Homeless people in front of businesses can be detrimental to business owners. Talking to the owner of Straw Hat Pizza, who said he closed his Antioch location because of homeless individuals constantly in front of his business, showed us that. People being afraid to walk in and out of businesses because of homeless people asking for money or laying on the ground is a problem.

Our group’s goal is to let people know that we agree with their concerns. We believe shelter and housing would help with these problems. We know not all people want to get off the streets, but we are fully aware that a majority of the people that we have come in contact with do. And even for those who don’t, they still don’t want to be sleeping in the freezing rain and should also have an opportunity to have a shelter to sleep in those elements.

We want the community to know that although we may have some bad apples out there on our streets, we also have really good people out there that are just down on their luck and need help to get back on their feet. There are people who work and have jobs, we have elderly people, disabled people in wheelchairs, over 300 students in our district that are homeless, families sleeping in cars, and veterans living on our streets.

There are so many reasons why people become homeless. Losing a job, living paycheck to paycheck and becoming ill all of a sudden, having the head of the household suddenly pass away, not being able to afford housing, as we are in a housing crisis. Rent is going up, but wages aren’t. People aren’t able to afford rent or their medical bills and medication, and don’t have family to help them.

I think everyone wants the same thing and that is to have our homeless community off of our streets – maybe for different reasons. But we all want the same thing. The problem is what solutions, other than shipping them off to another city (even though most of them were actually born and raised here) can we come up with? It’s been proven that criminalizing homelessness doesn’t work, and housing is the key.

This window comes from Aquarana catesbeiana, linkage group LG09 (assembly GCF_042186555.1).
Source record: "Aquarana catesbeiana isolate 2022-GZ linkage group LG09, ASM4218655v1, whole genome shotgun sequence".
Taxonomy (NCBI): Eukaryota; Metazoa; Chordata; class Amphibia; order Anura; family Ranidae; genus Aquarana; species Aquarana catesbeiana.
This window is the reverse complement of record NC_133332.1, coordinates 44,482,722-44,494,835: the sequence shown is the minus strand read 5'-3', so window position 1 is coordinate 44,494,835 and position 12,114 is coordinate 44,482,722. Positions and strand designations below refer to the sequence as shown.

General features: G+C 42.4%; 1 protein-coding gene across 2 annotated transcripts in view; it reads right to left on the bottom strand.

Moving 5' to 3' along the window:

Safe parking for people who are in cars, and housing is a step in the right direction to dealing with this crisis. There are cities such as Oakland, Berkeley and Los Angeles who have parking programs and tiny homes for their homeless.

We have to do something different than we have been doing for our city. Depending on the County has gotten us nowhere. They have emergency funding for our city, which with they say they are going to build a CARE center in Antioch earlier this year. But they said it would take two-to-three years to build, and from my knowledge nothing has been done, so far.

Although I’m excited about the money the city has set aside for services, that money is not going to help get the homeless off of the streets. So, we as advocates have more work to do. We want our city to go back to the way it was when this crisis wasn’t so bad. Although homelessness is very complicated, providing housing for the unhoused is a start to a solution.